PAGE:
• Encourage your baby to look at you and imitate what you are doing. This is also similar to using baby sign language. Your baby will soon learn to put on a cap, pull off socks,...

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Parenting Styles, Articles on Effective Parenting Style

Choose Your Parenting Style

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Your parenting style is likely to impact the way your child grows up. Being responsive to your children, and at the same time, setting clear rules and limits, is crucial for you as a parent. Based on this, four main styles of parenting have been identified:

  • "Just do it or else" - Some parents adopt a highly authoritarian, dictatorial style. They expect children to obey orders without questioning. Rules are well defined in such households and breaking them usually invites punishment. Such a system is typical of societies where little change is expected and deviance from normal behavior can be costly such as a rural or agrarian society.

  • "A no means a no" - Some parents are firm, assertive, and authoritative without being authoritarian. They set clear rules, and are firm about discipline without using harsh punishment. Children in such homes are expected to be socially responsible.

  • "Do anything you want" - Parents with this style believe in the permissive or indulgent approach. They do not demand responsible behavior and avoid confrontation with their children. Several parents in the 50s and 60s adopted this style.

  • "I don't care what you do" - Few parents remain uninvolved in their children's lives, which in few cases, borders on neglect.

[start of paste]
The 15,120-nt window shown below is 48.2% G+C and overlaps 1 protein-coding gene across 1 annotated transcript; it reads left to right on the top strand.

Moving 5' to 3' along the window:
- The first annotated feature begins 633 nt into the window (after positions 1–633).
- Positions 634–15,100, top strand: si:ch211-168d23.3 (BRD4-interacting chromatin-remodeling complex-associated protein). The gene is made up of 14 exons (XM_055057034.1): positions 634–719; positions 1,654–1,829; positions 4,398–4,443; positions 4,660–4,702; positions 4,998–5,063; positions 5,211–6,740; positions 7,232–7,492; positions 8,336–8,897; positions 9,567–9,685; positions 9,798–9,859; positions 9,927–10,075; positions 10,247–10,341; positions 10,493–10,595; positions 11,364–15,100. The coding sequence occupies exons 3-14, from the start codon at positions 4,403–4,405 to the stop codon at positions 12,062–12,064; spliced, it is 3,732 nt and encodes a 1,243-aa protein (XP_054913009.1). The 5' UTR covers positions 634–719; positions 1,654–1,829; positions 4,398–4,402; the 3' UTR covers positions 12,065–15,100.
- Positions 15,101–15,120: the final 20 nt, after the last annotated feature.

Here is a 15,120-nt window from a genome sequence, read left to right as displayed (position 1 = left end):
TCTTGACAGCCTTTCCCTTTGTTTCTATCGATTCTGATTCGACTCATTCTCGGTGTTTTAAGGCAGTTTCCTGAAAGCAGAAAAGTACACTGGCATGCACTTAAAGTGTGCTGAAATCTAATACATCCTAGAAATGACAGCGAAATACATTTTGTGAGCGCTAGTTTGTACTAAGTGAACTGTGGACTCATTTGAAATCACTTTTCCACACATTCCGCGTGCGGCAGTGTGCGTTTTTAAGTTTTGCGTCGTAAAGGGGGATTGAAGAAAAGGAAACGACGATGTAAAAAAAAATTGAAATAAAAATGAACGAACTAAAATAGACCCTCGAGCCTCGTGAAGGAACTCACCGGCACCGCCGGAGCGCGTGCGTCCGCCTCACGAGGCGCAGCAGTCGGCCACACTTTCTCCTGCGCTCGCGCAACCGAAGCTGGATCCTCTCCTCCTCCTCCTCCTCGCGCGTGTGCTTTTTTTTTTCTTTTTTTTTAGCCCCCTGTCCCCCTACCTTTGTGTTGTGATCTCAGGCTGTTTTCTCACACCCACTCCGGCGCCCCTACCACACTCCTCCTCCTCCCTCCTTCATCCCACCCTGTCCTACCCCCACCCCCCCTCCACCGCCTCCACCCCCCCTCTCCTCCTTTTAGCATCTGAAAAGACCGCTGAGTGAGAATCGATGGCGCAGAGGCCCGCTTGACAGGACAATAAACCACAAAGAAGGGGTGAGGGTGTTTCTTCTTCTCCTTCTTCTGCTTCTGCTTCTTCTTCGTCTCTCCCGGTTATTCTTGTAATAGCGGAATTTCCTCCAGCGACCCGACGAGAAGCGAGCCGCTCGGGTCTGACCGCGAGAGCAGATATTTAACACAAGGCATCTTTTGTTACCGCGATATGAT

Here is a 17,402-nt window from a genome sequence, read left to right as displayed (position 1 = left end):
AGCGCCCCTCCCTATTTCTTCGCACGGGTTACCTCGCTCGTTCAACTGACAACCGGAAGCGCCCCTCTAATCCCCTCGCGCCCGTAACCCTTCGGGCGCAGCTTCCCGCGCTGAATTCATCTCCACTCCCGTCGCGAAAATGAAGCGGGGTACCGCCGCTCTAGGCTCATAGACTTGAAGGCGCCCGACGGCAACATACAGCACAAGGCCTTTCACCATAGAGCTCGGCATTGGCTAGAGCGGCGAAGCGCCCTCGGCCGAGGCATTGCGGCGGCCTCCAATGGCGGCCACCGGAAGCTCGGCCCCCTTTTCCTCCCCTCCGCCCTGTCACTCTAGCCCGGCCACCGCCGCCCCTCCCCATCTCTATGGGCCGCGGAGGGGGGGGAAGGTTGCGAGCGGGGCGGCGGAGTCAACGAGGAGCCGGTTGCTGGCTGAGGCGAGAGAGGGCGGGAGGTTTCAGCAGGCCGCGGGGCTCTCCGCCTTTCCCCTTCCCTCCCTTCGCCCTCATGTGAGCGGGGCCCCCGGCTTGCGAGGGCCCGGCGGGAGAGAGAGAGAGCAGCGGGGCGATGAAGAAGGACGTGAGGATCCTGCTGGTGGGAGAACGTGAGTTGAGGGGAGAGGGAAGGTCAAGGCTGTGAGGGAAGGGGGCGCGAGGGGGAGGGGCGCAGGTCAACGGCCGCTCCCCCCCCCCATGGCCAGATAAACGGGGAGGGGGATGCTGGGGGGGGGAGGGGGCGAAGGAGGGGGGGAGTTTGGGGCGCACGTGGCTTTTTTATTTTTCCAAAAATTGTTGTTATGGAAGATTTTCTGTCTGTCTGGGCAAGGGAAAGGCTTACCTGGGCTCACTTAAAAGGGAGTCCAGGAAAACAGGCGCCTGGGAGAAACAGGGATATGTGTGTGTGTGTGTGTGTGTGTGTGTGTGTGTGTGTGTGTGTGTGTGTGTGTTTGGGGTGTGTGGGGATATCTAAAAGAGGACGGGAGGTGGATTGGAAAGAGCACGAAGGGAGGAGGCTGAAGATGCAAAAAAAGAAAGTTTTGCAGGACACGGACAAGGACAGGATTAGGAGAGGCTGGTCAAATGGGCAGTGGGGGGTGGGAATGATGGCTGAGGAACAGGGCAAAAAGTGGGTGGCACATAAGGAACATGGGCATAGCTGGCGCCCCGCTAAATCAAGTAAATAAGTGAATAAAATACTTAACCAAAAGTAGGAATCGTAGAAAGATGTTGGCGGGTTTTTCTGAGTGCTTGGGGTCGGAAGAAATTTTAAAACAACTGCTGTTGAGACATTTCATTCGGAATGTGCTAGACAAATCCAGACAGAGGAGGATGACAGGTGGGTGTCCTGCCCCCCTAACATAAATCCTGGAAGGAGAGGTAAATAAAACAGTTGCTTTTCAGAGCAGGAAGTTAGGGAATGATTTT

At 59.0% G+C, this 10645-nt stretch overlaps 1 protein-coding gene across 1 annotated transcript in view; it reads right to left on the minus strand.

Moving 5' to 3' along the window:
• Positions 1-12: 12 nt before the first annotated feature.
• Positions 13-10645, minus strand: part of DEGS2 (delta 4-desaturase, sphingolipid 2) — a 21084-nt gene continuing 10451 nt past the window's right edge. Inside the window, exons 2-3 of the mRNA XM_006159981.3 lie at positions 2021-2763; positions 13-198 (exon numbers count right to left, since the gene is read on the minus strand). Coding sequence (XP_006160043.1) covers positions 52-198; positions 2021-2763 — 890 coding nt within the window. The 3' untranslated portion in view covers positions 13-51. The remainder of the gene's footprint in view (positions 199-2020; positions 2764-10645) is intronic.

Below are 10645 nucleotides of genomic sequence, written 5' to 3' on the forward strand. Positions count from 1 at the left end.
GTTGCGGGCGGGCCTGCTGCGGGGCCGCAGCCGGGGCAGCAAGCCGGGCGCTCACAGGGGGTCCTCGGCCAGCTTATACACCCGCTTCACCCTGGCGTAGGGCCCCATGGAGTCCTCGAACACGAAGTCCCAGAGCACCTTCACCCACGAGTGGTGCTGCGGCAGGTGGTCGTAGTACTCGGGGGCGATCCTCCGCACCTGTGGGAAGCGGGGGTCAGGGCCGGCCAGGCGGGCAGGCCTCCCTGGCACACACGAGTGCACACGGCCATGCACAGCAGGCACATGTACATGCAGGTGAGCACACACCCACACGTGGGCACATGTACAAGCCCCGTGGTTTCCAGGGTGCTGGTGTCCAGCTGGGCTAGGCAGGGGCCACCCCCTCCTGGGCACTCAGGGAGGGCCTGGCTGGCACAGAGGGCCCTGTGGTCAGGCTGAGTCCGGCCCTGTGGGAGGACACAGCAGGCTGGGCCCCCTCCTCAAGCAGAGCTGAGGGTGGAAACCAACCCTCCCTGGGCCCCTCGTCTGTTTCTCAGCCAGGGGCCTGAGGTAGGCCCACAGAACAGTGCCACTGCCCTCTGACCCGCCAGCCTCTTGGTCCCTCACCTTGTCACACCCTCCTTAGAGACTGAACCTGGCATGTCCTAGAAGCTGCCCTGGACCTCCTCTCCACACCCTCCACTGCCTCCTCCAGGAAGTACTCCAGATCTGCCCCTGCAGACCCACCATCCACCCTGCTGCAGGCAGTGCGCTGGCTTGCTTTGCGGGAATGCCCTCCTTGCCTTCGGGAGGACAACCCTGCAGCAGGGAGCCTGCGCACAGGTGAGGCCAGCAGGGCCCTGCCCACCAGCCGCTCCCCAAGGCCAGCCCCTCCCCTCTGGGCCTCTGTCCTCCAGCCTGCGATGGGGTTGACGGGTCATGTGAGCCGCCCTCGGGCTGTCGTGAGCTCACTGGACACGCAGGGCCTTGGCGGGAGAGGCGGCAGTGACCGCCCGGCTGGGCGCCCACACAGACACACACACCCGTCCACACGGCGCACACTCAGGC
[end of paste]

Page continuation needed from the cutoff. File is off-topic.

Typically, most parents are variations or combinations of the above four styles.

There is no "right" or "wrong" parenting style though we all have prejudices on what we think works best based on our own experience and values.  Research, however, has shown the effects of various parenting styles on children:

  • Children that have grown up in authoritarian settings, tend to show average performance in school but lack spontaneity, effective social skills, and self-confidence.

  • Childre...

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Top Five Ways in which Dads are Different - Introduction

Top Five Ways in which Dads are Different: Introduction

Dads Are Important for the Integral Development of Kids

Research has revealed that interactions with a father are as important as interactions with a mother in a child's integral development.

A father's influence starts to be important from very early on. One study, conducted in Germany, showed that dads who interacted with their kids in sensitive, supportive, and challenging ways, starting from the age of two, continued to have a good rapport with them through their teen years.

Dad is important to a baby's social development 5, 10, and 20 years down the line. Researchers found that kids less attached to their dads at age 5 were more anxious, withdrawn, and less self-confident at age 9. This resulted in lower acceptance by peers and made them less well adjusted at school.

Another study revealed that kids from families where dads work together with children on household chores, proved to be better adjusted and more socially aware. This provides a win-win situation for dads, moms, and kids. It might interest sex-deprived dads that this same research also found that dads who did more housework fared better in their sex lives with their wives.

How Are Dads Different from Moms?

In our culture, mom is looked upon as the expert in child rearing, because she usually is the one to stay home with the baby and takes a more natural intense interest in the baby due to her specific personal experience. Moms and grandmothers often patronize fathers about their role ("isn't that cute how he tries to change the diaper") or worse, criticize dads outright for their approach to parenting. It's very important for couples working as a team to understand that yet again, Mars and Venus look at their roles as parents differently. One is not better than the other. In fact, research has revealed that kids develop more completely when the parenting styles of dads and moms c...